Ghost in the Shell is a classic, whether you’re talking about the original manga or the first animated feature film. While occasionally flawed (especially in its second season) Stand Alone Complex, the TV anime based in the GITS world, is also a triumph. So, given all that, why was I so hesitant to read this American-made graphic novel? Was it because the live action, US-made GITS movie was poorly handled? Maybe, but that’s unfair, as a lot of those problems came from trying to do it live action. So, after I received this very nice hardback through the post to review, did it live up to my low expectations? No, it didn’t… it’s far better than I would have imagined!
The first story in the anthology is titled “Automatic Behavior”, written by Max Gladstone (writer of the “Craft Sequence” series of Fantasy novels) and illustrated by David Lopéz, who has done work for DC and Marvel comics in the past, including Catwoman and Wolverine. The story revolves around The Major and her boss Aramaki attending a function in Shanghai, only for the latter to get captured. Major meets up with an old war buddy whose allegiances are questionable, while Aramaki struggles with facing the same exact sequence of events over and over, much to his continued amusement, and eventually anger. It’s a good little story, certainly has the feel of Stand Alone Complex to it, especially the introduction to an old war buddy being a central plot point. The art is good too!
Story number two is “Redbloods” by Alex de Campi (who has written for comic companies all over the world, as well as dabbled in filmmaking) and is illustrated by Giannis Milonogiannis (a Greek artist who has worked mainly with Image comics). It features The Major investigating the reappearance of a little girl who is supposed to be dead that ends up tying in with old, discarded cybernetic bodies of children being sold on the black market. The best part of this story is a long stretch that focuses on Togusa and Saito going undercover in the Ghost in the Shell version of South East America, which is, as you probably guessed, is just as badly off as the Neo Tokyo and surrounding slums we see in the original work, but it lives up to the “Global” part of the title. The art is good, though sometimes it goes really cartoony for comedic moments, which is a pretty normal thing for manga/anime, but somehow seems off here, as if they were trying too hard to emulate manga while writing and illustrating in a blatantly Western style. It, too, feels very close to Stand Alone Complex.
Story 3 is the biggest departure, as the story doesn’t feature any of the core GITS cast. “After the Ball is Over” by Genevieve Valentine (who has various sci-fi and fantasy novels under her belt, as well as some Batman-related comics) and illustrated by Brent Schoonover (who has done a ton of work for Marvel comics over the years) focuses on a young girl in the GITS dystopian Mexico who meets up with an old flame who is trying to smuggle himself to the United States. Sofia, the girl in question, doesn’t wish to help him at first, knowing full well it will result in his death, but of course she gets dragged along. It’s a really strong short story, once again focusing on a part of the GITS world never touched on before, and the artwork is consistently good throughout.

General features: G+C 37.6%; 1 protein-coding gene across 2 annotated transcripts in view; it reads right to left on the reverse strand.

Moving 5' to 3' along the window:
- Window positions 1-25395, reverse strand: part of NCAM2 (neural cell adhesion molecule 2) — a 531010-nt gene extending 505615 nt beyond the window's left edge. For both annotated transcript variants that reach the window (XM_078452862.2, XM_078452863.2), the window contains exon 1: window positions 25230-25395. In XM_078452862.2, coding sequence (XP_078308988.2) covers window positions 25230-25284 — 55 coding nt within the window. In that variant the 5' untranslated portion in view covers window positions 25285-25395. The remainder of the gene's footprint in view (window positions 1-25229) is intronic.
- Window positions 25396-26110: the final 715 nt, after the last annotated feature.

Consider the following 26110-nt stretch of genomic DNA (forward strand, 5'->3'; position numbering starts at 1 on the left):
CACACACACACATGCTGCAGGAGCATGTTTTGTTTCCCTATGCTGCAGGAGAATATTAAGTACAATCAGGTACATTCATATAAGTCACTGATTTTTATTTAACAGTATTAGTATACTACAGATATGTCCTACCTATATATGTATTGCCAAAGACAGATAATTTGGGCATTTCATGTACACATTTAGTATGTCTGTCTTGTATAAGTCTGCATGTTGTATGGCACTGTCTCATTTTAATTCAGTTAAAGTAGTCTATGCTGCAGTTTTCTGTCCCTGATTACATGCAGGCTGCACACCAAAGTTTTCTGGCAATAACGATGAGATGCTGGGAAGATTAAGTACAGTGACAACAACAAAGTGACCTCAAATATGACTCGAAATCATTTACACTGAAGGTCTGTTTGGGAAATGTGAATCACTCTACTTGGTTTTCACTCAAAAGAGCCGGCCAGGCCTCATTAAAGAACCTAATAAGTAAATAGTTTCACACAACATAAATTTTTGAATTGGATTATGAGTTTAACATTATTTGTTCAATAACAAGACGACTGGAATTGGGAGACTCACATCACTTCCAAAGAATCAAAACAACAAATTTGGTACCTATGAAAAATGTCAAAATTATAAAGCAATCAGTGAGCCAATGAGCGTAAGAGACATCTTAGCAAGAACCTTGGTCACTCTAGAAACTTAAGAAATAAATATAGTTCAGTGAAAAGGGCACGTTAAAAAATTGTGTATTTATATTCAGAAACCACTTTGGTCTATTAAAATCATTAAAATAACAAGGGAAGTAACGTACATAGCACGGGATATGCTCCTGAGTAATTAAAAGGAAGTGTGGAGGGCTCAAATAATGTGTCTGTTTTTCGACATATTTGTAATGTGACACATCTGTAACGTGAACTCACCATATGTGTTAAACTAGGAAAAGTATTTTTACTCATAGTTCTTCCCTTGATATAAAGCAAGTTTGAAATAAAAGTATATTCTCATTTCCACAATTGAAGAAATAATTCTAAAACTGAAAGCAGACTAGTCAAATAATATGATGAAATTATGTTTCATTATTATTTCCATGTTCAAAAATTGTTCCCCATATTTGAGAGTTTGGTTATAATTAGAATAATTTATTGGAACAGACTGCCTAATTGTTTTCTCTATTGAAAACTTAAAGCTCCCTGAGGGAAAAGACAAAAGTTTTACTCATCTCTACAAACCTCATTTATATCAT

The final story in the collection is “Star Gardens” by Brenden Fletcher (who is most famous for his “Gotham Academy” series) and illustrated by LRNZ (a European artist known for his work on the Golem series). This, out of all the stories here, is the closest to the original work. It focuses on The Major diving deeply into the mind of someone in order to impersonate them and get close to a potentially dangerous radical terrorist, but it leads to her questioning both herself and the idea of what constitutes being a living thing. Her conversations ,both with Batou and with the supposed dangerous terrorist are interesting and the artwork is frankly amazing, with some properly intricate full-page spreads that will have you just staring at them for ages. It’s as stunning as it is interesting, full of themes often explored in the original work. They saved the best for last, that’s for sure.
So Ghost in the Shell: Global Neural Network is a great read. It starts off quite slow, the first two stories feel a bit like someone writing their own Stand Alone Complex episode, but the latter two are properly top notch stories: one that feels like its own really interesting tale, and the other getting close to touching the original classic. Highly recommended to fans of Ghost in the Shell, or just fans of cyberpunk in general.